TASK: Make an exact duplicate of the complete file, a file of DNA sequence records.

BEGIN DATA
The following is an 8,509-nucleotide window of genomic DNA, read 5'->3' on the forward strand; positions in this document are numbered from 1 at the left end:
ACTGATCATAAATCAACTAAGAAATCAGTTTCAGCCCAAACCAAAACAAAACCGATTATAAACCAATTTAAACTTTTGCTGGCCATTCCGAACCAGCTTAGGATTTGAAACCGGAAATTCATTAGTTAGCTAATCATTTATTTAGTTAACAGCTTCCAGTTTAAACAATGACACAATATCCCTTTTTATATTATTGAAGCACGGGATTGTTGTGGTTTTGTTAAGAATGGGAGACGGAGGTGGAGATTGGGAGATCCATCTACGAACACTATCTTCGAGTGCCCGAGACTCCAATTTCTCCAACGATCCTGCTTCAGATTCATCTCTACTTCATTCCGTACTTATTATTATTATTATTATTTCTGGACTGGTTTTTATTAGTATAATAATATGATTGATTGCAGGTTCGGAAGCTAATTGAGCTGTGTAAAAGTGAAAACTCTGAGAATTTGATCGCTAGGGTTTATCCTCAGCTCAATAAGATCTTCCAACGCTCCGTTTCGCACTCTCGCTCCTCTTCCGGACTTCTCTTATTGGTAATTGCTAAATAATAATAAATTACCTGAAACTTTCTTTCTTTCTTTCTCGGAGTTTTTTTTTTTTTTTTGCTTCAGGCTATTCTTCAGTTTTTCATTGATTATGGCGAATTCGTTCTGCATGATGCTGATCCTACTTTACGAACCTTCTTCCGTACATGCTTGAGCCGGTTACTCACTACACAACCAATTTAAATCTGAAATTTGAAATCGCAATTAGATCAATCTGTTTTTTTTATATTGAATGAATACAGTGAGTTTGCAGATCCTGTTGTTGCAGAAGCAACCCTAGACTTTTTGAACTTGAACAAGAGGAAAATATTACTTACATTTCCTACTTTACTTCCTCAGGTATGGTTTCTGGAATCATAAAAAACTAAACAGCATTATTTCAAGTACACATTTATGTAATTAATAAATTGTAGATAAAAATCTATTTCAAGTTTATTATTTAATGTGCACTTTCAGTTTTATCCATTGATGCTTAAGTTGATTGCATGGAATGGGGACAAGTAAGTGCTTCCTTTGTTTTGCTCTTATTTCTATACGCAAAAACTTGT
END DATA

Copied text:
The following is an 8,509-nucleotide window of genomic DNA, read 5'->3' on the forward strand; positions in this document are numbered from 1 at the left end:
ACTGATCATAAATCAACTAAGAAATCAGTTTCAGCCCAAACCAAAACAAAACCGATTATAAACCAATTTAAACTTTTGCTGGCCATTCCGAACCAGCTTAGGATTTGAAACCGGAAATTCATTAGTTAGCTAATCATTTATTTAGTTAACAGCTTCCAGTTTAAACAATGACACAATATCCCTTTTTATATTATTGAAGCACGGGATTGTTGTGGTTTTGTTAAGAATGGGAGACGGAGGTGGAGATTGGGAGATCCATCTACGAACACTATCTTCGAGTGCCCGAGACTCCAATTTCTCCAACGATCCTGCTTCAGATTCATCTCTACTTCATTCCGTACTTATTATTATTATTATTATTTCTGGACTGGTTTTTATTAGTATAATAATATGATTGATTGCAGGTTCGGAAGCTAATTGAGCTGTGTAAAAGTGAAAACTCTGAGAATTTGATCGCTAGGGTTTATCCTCAGCTCAATAAGATCTTCCAACGCTCCGTTTCGCACTCTCGCTCCTCTTCCGGACTTCTCTTATTGGTAATTGCTAAATAATAATAAATTACCTGAAACTTTCTTTCTTTCTTTCTCGGAGTTTTTTTTTTTTTTTTGCTTCAGGCTATTCTTCAGTTTTTCATTGATTATGGCGAATTCGTTCTGCATGATGCTGATCCTACTTTACGAACCTTCTTCCGTACATGCTTGAGCCGGTTACTCACTACACAACCAATTTAAATCTGAAATTTGAAATCGCAATTAGATCAATCTGTTTTTTTTATATTGAATGAATACAGTGAGTTTGCAGATCCTGTTGTTGCAGAAGCAACCCTAGACTTTTTGAACTTGAACAAGAGGAAAATATTACTTACATTTCCTACTTTACTTCCTCAGGTATGGTTTCTGGAATCATAAAAAACTAAACAGCATTATTTCAAGTACACATTTATGTAATTAATAAATTGTAGATAAAAATCTATTTCAAGTTTATTATTTAATGTGCACTTTCAGTTTTATCCATTGATGCTTAAGTTGATTGCATGGAATGGGGACAAGTAAGTGCTTCCTTTGTTTTGCTCTTATTTCTATACGCAAAAACTTGT